Mary Biddinger

Have Mercy on Me

Our storage was so cold, and our time so ordinary, that often we dug holes in the hillside just to fill them up again.
But that was only a metaphor. The cool violence of your sweet talk. My red nightgown abandoned on the highway.
We played the eucharist game. It was disgusting, but delicious. Let’s say no strawberries will ever grow in certain
pockets of our house. Like malt liquor or a denim jacket concealing some. At first I wasn’t even sure you generated
blood pressure, your perfection and all. Thought you might transcend it. As a child I spent too much time gazing
at a hideous portrait on a dry cleaner’s back wall. Somebody painted her by numbers, but forgot that lips needed
a sliver of white to make them alive. She became the hideous dolly of your nightmare. I killed her with things
like gemstones, a rabbit’s foot dyed blue, or the longest knife imaginable tied to the second longest knife imaginable
and wrapped in some luxurious velvet. She’d never heard of me before. She did not hear me coming. I shoot
first, always, and think later. Consider the first time we saw each other. I said, lord, take your hands off me forever.

A Sunny Place with Adequate Water

More magnolias than you could ever count or would ever want to. We restrained ourselves as the bee entered one, only to be armied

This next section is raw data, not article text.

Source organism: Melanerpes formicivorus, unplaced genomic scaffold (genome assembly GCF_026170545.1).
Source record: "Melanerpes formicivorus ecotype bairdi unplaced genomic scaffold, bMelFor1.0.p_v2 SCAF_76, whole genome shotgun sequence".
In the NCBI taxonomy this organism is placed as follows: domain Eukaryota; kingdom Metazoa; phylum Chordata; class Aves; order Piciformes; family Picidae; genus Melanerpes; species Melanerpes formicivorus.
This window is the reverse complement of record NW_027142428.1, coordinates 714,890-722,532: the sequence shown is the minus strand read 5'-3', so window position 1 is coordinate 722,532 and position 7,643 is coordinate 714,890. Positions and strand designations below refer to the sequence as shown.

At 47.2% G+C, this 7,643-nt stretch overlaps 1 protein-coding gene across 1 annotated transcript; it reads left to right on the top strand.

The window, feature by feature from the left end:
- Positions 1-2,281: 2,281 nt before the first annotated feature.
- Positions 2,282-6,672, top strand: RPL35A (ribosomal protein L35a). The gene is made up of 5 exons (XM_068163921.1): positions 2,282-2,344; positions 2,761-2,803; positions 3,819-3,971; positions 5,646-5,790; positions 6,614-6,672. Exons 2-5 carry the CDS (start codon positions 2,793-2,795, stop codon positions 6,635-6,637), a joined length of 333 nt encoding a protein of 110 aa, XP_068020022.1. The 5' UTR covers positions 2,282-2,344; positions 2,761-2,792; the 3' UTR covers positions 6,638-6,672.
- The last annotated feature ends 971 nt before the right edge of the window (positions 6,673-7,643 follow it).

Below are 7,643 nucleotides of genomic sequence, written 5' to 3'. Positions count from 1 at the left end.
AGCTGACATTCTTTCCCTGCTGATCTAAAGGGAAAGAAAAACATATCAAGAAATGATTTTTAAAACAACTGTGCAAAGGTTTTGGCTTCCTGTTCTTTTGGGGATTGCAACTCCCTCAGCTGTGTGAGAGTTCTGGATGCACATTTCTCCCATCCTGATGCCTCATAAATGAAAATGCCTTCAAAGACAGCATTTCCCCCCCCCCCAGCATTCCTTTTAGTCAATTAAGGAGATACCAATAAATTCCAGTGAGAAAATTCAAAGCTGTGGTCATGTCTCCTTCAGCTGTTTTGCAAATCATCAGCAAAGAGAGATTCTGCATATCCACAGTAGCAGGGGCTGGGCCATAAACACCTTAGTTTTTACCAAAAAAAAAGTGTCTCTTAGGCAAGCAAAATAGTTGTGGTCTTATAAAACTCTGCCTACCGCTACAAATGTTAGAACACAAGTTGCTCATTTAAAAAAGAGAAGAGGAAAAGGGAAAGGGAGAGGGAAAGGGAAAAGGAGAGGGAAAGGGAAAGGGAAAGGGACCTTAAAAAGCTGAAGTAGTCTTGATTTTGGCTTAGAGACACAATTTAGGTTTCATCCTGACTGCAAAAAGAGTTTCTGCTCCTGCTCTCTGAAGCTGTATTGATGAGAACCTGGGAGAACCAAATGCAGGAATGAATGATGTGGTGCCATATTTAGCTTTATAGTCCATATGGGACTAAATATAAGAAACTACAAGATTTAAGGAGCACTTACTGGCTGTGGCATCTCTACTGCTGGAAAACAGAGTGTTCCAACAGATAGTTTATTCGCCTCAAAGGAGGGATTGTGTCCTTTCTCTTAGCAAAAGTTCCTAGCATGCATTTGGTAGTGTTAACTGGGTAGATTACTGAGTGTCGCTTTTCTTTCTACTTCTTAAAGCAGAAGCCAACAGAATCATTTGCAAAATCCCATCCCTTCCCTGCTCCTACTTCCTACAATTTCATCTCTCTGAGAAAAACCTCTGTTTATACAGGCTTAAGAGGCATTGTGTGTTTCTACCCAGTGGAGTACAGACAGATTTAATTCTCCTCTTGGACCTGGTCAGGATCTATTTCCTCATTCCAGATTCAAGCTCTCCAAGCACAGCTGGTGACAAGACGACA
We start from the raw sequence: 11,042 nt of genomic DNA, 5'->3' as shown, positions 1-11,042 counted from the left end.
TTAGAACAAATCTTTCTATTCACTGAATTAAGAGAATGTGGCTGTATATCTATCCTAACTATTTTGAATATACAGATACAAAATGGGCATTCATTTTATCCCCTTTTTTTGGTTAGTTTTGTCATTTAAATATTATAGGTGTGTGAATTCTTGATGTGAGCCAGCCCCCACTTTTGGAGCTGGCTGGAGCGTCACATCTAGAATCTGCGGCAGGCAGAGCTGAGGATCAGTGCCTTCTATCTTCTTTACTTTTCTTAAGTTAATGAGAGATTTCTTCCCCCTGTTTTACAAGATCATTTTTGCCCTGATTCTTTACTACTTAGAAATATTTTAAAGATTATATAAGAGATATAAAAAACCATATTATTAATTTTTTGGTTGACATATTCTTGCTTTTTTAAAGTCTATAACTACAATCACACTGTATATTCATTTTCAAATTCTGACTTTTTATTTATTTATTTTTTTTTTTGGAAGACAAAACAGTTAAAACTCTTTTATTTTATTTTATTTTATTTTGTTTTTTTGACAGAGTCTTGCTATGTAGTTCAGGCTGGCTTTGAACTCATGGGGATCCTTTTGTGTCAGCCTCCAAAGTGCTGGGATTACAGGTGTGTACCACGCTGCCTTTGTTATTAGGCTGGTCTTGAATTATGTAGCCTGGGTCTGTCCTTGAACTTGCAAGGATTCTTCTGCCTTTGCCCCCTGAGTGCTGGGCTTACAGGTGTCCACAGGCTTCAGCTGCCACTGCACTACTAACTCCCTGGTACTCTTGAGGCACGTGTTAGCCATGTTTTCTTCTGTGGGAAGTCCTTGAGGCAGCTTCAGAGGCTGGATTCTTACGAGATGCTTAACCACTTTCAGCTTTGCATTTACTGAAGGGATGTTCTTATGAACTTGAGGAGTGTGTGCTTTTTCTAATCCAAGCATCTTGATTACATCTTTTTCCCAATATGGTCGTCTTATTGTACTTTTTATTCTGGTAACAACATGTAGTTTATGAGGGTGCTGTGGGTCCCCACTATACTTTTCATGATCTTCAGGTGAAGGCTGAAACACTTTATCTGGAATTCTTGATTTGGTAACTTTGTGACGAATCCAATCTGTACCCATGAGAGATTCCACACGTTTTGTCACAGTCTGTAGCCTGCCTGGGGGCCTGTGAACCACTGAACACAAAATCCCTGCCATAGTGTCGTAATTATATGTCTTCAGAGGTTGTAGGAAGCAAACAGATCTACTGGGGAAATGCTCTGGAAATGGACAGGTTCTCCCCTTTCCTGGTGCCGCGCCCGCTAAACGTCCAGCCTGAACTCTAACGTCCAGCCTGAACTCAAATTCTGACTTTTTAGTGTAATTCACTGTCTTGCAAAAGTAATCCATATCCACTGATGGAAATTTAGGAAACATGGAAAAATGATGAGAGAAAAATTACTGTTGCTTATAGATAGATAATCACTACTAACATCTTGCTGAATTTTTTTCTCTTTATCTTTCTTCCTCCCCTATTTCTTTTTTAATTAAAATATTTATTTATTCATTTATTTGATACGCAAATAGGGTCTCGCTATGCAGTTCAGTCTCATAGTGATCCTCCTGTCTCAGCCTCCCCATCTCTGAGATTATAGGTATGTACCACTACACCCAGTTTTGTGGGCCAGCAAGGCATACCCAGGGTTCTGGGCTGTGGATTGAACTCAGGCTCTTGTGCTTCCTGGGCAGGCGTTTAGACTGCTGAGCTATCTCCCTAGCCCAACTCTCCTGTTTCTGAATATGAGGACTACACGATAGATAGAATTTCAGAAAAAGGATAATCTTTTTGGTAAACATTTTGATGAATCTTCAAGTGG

by ants under every petal. Sometimes intervention is plain wrong. I wore no emblem on my clothing. You wore your leather
work gloves until they were as real as a stillborn calf, and only half as truthful. There should’ve been a law against
us marooned in an abandoned brewery. The irony of it. All of those vats, and empty aprons. I wouldn’t even wear one
for sport. You made me into the best lieutenant. I had a knack for it, my size, or else the way I never remembered the right
formula at the correct time. You thought we should be killing something by now, if only a mannequin leaning into a cardboard box
on the loading dock. I always had a soft spot in my skull, like it never fully closed, so I hated that dummy all the more. Might
we plant her like the bones of a lost ape, or seat her in the stadium after all fans had exited the gates? I would not let
you touch her. That was my designation. I had the gloves for it. Out of her spindles shot magnolias. There would be no resurrection.

Inert or Something Else

He who did not know the train from its whistle, who thought my body was hostile, if not a country in itself
ready for storming. Who held two sides of the earth apart, then together, because why not, they matched.
Two buildings faced each other but weren’t reflections. No water to the top floors, and no steam, ever.
That wasn’t where we lived. Our rooms were full of sunburn and the way you have to calculate
every inch of the body when under the suggestion of a siege. This is to say come on and open your eyes
already. At some point, what you do becomes something you don’t want to do. But don’t ask me. None
of that between my west and east. I’m only recounting things I’ve read. My mouth never has to open.
Sometimes the burn is so much more. Let’s live in it, or turn something into what it really wanted to be.